Leadership and People Management

Creative destruction in science

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Drawing on the concept of a gale of creative destruction in a capitalistic economy, we argue that initiatives to assess the robustness of findings in the organizational literature should aim to simultaneously test competing ideas operating in the same theoretical space. In other words, replication efforts should seek not just to support or question the original findings, but also to replace them with revised, stronger theories with greater explanatory power. Achieving this will typically require adding new measures, conditions, and subject populations to research designs, in order to carry out conceptual tests of multiple theories in addition to directly replicating the original findings. To illustrate the value of the creative destruction approach for theory pruning in organizational scholarship, we describe recent replication initiatives re-examining culture and work morality, working parents’ reasoning about day care options, and gender discrimination in hiring decisions.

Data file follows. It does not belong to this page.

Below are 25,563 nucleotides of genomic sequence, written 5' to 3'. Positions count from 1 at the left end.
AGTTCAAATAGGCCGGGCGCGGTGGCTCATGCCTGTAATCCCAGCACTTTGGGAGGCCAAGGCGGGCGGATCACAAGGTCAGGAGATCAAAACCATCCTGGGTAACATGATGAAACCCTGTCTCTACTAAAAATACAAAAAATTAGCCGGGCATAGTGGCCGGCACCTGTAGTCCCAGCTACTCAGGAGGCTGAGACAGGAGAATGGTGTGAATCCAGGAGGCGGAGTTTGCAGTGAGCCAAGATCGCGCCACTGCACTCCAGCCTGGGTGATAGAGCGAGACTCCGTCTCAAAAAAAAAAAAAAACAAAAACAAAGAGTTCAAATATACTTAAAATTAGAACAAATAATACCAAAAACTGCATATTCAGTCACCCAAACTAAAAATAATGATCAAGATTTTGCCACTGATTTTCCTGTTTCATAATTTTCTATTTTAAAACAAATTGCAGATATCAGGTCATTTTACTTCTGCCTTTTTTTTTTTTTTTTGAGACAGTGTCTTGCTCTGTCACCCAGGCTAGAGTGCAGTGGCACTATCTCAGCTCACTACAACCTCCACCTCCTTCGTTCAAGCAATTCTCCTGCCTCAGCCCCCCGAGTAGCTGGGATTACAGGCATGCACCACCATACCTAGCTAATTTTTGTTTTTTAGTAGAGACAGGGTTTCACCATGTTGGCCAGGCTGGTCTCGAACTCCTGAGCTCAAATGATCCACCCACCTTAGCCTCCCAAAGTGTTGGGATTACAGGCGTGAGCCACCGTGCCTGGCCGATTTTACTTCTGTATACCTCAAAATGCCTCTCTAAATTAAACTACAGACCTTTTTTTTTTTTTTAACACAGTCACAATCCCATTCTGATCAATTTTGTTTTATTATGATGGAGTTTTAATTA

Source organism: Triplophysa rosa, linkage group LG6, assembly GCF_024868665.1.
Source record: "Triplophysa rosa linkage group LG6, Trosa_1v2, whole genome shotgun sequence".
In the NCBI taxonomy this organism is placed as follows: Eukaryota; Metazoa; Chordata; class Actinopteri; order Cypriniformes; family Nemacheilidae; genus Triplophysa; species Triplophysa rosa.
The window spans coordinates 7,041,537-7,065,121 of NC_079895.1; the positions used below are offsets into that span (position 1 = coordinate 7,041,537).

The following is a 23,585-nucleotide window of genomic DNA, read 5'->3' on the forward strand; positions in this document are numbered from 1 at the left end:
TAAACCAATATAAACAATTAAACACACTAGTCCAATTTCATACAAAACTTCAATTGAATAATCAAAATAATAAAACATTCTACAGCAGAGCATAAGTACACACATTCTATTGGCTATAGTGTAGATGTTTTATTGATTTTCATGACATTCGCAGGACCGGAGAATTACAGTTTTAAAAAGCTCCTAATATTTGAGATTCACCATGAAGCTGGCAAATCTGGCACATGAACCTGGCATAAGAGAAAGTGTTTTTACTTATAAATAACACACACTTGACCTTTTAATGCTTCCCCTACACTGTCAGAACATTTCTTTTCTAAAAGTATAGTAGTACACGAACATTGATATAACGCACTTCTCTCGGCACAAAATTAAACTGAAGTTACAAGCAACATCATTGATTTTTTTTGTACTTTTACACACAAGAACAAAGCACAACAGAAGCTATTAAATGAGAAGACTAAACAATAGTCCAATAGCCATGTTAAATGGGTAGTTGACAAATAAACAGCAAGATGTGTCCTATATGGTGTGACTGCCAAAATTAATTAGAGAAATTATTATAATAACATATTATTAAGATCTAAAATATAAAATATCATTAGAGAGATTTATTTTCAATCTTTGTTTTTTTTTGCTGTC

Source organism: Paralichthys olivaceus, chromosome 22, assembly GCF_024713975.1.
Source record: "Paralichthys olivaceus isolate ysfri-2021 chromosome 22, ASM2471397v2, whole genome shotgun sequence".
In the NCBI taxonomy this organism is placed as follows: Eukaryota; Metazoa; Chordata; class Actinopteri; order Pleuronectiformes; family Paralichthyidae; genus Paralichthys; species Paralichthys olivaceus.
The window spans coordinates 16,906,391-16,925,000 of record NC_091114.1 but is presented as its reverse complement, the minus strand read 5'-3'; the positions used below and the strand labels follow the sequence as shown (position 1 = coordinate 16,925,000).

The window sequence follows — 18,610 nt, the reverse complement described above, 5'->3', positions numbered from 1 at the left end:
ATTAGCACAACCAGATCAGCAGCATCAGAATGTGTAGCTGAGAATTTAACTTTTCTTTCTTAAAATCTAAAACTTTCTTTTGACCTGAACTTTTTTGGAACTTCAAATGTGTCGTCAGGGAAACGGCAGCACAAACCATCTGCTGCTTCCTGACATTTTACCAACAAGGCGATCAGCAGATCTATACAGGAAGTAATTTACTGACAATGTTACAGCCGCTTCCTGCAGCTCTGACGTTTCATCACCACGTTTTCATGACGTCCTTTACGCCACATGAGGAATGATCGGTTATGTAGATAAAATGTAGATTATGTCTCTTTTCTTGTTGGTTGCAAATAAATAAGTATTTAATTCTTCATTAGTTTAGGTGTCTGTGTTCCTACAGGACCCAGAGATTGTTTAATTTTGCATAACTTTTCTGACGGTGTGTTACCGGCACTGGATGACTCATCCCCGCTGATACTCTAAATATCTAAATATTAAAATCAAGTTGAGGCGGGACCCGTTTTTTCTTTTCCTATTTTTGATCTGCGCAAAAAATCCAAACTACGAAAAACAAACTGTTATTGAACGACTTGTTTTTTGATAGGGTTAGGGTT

Bibliographic citation: TIERNEY, W., HARDY III, J. H., EBERSOLE, C. R., LEAVITT, K., VIGANOLA, D., CLEMENTE, E. G., ... UHLMANN, E. L. (2020). Creative destruction in science. Organizational Behavior and Human Decision Processes, 161, 291-309. doi:https://doi.org/10.1016/j.obhdp.2020.07.002.

Reference: https://doi.org/10.1016/j.obhdp.2020.07.002 (DOI)
Date: 01/11/2020
Author(s): Warren Tierney; Jay H. Hardy III; C. R. Ebersole; K. Leavitt; D. Viganola; Elena Giulia Clemente; Michael Gordon; A. Dreber; M. Johannesson; T. Pfeiffer; Collaboration Hiring Decisions Forecasting Collaboration; Eric Luis Uhlmann
Document type: Article in Journal (refereed)
Department: Managing People in Organizations
Languages: English